Blu-Ray Review | Diamonds of the Night | 1964
The Czechoslovak New Wave is perhaps one of the most radical film movements to emerge in the mid-20th century. Not as well known, perhaps, as the French New Wave (certainly none of the films entered the public consciousness quite like Breathless or The 400 Blows), but the filmmakers that emerged from Czechoslovakia, František Vláčil (Marketa Lazarová), Jiří Menzel (Closely Watched Trains), and especially Miloš Forman (One Flew Over the Cuckoo's Nest, Amadeus), are among some of the greatest of the last century.One of the most defiantly revolutionary filmmakers to emerge from the movement was Jan Němec. Whereas the Nouvelle Vague filmmakers had a sort of romanticism inherited from their love of classical Hollywood films (at least until Jean Luc Godard decided he wanted to burn it all down around 1967), there is a sense of anger and absurdity in the Czechoslovak films of the period that seems born from the oppression of the Iron Curtain. No one embodied this sense of rage and cinematic non-conformism than Němec. It was apparent from his very first film, A Loaf of Bread (1960, also included on the Criterion Blu-Ray), which serves as a kind of thematic precursor to his most well-known film, Diamonds of the Night.
Loosely adapted from a novel by Czech author Arnošt Lustig (as was A Loaf of Bread) Diamonds of the Night is a nearly stream-of-consciousness nightmare about two young men escaping from a Nazi concentration camp during World War II. The films drops us into the action immediately, opening with the two men running through a forest, the sound of gunshots and barking dogs in the background. Němec gives the audience no chance to orient itself in this new world - the world of the film just *is.,* and like its protagonists, we must adapt or die. Němec slowly fills us is, peppering their journey with flashes of previous events that could be anything from flashbacks to fever dreams. We are left to wonder if our protagonists are losing their grip on reality or if what we're watching is even happening at all. The film even features two endings; one in which the young men are gunned down by a gleeful German hunting party, and another in which they escape into the forest once again, their journey still incomplete.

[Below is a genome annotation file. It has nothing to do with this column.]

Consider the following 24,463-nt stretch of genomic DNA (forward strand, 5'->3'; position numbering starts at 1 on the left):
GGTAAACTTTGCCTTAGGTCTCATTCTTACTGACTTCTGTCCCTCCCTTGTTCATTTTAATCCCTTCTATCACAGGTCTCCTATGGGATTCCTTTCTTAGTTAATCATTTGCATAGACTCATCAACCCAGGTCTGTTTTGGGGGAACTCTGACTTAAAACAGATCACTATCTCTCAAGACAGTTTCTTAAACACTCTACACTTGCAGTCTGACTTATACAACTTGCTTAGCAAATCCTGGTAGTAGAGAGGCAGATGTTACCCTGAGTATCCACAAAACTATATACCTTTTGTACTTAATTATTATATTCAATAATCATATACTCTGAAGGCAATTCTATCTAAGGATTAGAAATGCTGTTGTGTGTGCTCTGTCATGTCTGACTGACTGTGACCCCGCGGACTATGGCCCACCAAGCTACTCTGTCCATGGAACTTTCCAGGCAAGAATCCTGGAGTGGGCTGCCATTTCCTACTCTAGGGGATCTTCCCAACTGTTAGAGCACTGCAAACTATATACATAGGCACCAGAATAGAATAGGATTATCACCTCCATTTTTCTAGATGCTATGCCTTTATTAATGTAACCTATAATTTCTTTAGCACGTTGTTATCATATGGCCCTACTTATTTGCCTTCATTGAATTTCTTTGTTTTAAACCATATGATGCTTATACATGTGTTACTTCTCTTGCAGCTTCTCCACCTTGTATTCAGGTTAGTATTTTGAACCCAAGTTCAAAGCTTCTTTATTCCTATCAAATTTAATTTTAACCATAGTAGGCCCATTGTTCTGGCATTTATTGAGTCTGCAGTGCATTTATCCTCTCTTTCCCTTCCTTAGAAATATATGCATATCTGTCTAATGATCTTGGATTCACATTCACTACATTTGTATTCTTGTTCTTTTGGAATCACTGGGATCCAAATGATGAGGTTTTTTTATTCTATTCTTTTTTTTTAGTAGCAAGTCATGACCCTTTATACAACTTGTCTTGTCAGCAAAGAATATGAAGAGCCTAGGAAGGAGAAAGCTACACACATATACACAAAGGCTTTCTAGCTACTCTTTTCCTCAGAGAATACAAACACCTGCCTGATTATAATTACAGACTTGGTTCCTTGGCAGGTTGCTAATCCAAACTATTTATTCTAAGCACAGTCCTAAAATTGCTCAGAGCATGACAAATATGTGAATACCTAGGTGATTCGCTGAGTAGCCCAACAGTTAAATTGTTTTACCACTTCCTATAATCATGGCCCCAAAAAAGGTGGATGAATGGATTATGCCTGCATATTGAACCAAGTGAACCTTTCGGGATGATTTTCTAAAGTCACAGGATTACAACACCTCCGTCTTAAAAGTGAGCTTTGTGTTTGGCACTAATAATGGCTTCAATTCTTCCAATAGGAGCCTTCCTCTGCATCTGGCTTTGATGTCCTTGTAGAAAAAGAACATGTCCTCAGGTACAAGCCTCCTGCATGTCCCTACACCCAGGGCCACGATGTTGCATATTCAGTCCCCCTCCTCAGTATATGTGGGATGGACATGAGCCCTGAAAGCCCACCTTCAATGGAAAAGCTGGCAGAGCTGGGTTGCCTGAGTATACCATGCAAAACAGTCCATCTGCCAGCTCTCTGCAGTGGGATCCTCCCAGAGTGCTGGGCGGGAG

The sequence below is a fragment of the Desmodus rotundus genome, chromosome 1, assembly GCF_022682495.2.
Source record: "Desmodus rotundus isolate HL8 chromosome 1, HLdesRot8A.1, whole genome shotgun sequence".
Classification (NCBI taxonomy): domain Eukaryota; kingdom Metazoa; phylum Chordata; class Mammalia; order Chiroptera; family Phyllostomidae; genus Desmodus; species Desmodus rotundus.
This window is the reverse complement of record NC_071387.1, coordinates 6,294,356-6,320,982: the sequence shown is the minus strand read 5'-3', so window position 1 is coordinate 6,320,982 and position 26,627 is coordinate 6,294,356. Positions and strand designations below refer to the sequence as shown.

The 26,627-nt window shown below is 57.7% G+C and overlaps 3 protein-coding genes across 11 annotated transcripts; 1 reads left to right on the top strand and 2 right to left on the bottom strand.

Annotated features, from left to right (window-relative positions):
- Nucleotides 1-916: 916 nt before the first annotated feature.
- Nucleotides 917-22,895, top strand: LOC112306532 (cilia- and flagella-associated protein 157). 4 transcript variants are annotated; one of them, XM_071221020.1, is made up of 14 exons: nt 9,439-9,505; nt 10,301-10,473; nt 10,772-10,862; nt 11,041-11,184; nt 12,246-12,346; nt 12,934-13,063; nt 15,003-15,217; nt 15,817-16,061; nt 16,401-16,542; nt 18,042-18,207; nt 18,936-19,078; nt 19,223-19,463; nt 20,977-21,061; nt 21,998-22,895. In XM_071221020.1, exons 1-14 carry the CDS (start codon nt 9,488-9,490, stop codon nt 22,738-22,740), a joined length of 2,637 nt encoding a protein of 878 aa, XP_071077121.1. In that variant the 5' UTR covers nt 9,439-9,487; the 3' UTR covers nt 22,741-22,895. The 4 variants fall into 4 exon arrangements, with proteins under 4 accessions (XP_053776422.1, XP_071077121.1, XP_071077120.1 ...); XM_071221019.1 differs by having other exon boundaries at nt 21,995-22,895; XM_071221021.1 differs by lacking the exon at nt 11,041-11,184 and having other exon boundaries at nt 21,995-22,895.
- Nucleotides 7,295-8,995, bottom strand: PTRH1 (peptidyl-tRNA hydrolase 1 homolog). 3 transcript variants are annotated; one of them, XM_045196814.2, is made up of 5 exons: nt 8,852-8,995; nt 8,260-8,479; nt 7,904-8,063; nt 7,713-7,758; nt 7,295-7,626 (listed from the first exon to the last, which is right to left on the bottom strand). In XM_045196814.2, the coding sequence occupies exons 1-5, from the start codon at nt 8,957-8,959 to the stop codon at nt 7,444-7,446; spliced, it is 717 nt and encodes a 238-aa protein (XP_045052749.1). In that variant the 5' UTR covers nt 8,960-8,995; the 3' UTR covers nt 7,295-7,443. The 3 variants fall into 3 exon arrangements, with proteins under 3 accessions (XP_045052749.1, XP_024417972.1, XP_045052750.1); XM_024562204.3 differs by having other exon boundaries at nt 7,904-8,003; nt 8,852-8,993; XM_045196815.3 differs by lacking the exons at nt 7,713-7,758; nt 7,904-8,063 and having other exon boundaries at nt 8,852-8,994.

The whys and wherefores are ultimately beside the point to Němec. He directs with a sense of dark surrealism, the imagery of Diamonds of the Night sometimes recalling the disturbing dream-logic of Luis Buñuel's Un Chien Andalou. Němec seems to refract time like light through splintered diamonds, losing all sense of time and place, replacing them with disorientation and fear. It's a visceral experience, the kind one feels in their gut - Němec isn't telling us a story, he's making us *feel* something, and he's throwing out all the rules of narrative cinema in order to do so. It's difficult to watch Diamonds of the Night in 2019 and not see parallels with László Nemes' Oscar-winning Holocaust drama, Son of Saul, with its fierce adherence to first-person perspective in a world gone mad. Němec has similar goals here, focusing on the men and their experiences, their bodies taking center stage in his increasingly untethered frame, and yet we are unsure what those experiences really are. The film unfolds in a kind of a dream-state, showing us events multiple times often with different outcomes. Are we watching possible outcomes, or perhaps events from the characters' imaginations, or are the events playing out before us actually happening?
You'll find no answers in Němec's grim world. In fact, Němec was blacklisted shortly after the release of Diamonds of the Night his films proving to be too subversive to the ruling Communist Party, and Němec never found the success abroad after finally fleeing Czechoslovakia in 1974. Yet Diamonds of the Night remains a touchstone, a film of such raw power that it still feels genuinely radical, a hallucinatory, aesthetically visionary work that redefined the cinematic language - taking the work of the early surrealists and applying it to a kind of emotional and political battering ram. It's a tragedy to think about all the films we lost through Němec's political oppression, but thanks to Criterion's beautiful new Blu-Ray edition, we can still enjoy the treasures we do have, and appreciate them for the masterworks that they are.